"You don't read this site much, do you?"

Why the sarcasm, Truth? I believe it's well-established that of the ca 20% of Harvard intake comprised of white gentiles, many are legacy admits or rich-family future donators, almost all the remainder are upper-middle-class north-easterners. Effectively none are lower-class whites.

"Bubbas or Guidos" was ironic of course. My in-laws are Bubbas. I'm an Ulsterman, the Brit version of a Bubba. I went to Oxford due to that admission-on-academic-ability thing, but I didn't like it much.

Anonymous said...

He must be smart, University average IQ must be around 130, so this wiz-kid must have had clearly a higher IQ.

Inductivist, converted from WORDSUM on the GSS:

http://inductivist.blogspot.com/2008/06/mean-iq-of-college-grads-dropped-9.html

"Mean IQ--white college grads

1960s 113.72
1970s 110.59
1980s 108.04
1990s 104.42
2000s 105.12"

105 is not too high. Suggests to me that these days college is increasingly about ambition, and probably conscientiousness, decreasingly about having a particularly high IQ (perhaps ambition and conscientiousness would be a better predictor of college attendance than IQ, though I doubt it). Though certainly it's never been an institution with a particularly stellar IQ entry threshold, if we compare it to some idealised fantasy of university life where every student is potentially a groundbreaking pioneer in their field (not surprisingly).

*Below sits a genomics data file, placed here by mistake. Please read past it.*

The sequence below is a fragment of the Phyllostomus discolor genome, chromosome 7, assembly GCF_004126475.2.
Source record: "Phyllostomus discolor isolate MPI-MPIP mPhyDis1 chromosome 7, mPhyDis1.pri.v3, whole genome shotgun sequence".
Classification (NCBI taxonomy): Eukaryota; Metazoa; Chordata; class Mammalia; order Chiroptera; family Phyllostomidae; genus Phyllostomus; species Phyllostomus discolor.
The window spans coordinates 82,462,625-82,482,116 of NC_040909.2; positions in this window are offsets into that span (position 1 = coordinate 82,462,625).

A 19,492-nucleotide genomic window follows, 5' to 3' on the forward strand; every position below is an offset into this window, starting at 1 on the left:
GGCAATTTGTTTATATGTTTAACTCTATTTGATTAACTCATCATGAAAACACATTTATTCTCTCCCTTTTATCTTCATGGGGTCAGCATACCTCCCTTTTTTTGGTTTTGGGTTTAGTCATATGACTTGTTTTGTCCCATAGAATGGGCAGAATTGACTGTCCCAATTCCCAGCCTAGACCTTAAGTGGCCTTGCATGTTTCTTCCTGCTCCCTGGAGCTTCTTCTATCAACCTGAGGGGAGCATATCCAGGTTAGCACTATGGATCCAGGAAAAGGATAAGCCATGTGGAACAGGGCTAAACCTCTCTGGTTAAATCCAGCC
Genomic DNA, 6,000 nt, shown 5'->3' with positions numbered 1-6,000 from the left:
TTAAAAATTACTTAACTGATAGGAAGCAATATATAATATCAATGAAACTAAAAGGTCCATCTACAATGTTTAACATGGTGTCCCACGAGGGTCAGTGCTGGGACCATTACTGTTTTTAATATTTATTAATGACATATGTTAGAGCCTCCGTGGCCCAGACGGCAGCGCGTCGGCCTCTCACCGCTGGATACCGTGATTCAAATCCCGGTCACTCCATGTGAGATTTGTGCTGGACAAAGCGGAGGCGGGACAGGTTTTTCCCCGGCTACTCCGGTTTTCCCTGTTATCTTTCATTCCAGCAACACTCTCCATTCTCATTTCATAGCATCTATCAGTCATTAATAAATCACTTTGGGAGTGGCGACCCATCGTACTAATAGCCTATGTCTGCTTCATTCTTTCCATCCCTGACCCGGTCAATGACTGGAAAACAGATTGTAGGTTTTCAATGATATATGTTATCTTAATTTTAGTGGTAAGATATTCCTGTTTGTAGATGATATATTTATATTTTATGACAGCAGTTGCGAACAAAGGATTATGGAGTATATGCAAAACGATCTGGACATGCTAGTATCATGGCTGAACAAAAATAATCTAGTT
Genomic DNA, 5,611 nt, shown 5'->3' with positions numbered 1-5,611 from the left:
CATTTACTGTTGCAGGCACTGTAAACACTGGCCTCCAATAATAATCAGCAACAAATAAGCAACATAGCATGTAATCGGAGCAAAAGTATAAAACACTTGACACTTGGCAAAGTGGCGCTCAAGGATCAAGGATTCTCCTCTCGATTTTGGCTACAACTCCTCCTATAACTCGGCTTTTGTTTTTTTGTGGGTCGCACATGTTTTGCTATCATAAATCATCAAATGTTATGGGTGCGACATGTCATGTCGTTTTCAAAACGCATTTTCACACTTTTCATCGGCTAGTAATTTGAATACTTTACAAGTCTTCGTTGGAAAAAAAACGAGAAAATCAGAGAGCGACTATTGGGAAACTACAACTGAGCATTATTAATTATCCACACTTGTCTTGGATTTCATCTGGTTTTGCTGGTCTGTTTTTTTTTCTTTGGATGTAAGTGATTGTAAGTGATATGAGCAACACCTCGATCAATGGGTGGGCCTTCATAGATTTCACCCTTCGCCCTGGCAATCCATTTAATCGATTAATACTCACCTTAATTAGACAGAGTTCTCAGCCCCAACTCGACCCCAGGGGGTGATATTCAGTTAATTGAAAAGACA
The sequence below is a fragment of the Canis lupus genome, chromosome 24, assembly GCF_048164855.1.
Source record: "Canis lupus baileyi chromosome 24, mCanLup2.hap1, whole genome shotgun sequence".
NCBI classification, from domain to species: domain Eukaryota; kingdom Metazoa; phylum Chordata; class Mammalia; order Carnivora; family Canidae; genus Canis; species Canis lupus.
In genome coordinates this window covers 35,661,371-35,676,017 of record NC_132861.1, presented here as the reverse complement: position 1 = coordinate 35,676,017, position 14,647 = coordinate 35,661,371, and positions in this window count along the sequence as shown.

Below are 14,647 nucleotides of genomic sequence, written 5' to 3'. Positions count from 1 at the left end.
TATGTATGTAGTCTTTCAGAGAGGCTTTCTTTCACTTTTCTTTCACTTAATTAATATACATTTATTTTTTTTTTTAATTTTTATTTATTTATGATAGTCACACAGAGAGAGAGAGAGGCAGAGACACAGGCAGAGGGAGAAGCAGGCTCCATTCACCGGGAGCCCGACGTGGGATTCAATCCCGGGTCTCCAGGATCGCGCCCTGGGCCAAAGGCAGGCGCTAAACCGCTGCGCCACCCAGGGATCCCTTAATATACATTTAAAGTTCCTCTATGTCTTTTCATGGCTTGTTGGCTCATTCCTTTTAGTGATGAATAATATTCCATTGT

Audacious Epigone on IQ by occupation, based again on GSS Wordsum:

http://anepigone.blogspot.com/2011/01/average-iq-by-occupation.html

Whiskey said...

The Moneyball approach is already visible in Hedge Funds. There, considerable attention is paid on managers who can generate above market index returns while managing large amounts of money (meaning a deal has to be "big" rather than small, limiting investment opportunities).

Hedge funds generally select for ability. Some founders/managers like John Paulson are out of NYU and Harvard (MBA). Jim Chanos (Yale) also fits the bill. Michael Burry (not very socially skilled) came out of Vanderbilt and Stanford Med Schools.

Filtering effect: you need to be able to generate investments, meaning some social connections.

Anonymous said...

Whiskey is only partially right about hedge funds.

Some types of hedge funds depend entirely on raw IQ. No social skills needed. Mike Burry famously had only one eye, lacked social skills etc. Still earned huge returns.

Other hedge fund managers depend 80% on social skills and 20% on IQ.

There are a few ways to skin a cat.

If you are a person who can demonstrate IQ in the top 1% of the top 1%, in other words if you can demonstrate that out of 10 thousand random americans you have the highest IQ of the ten thousand it is a smart move to try to develop quant strategies. There is a demonstrated path to billionaire status for those that do well with this.

On the other hand if you are not in the top 1% of the top 1% best to focus your time and energy on something else. Don't apply for a job at Ren Tech or its ilk they won't consider you

Anonymous said...

Truth speaks the truth.

There are bubbas at the ivies.

Remember, Yale Law school accepted Bill Clinton.

You can look up the geographical distribution of the students from Harvard Yale and Princeton and see some whites like Bill Clinton who are from the deep south.


There seems to be a meme thrown about a lot here at Isteve that if a white non jewish male is born in america to middle class parents that he has very little chance of getting to be successful.

Take a look at the list of CEOs of the fortune five hundred companies. The majority of them actually are white non jewish males born in to middle class white families.

Look at who is making the real money in CEO and other C level executive positions. Overwhelmingly white non Jewish males.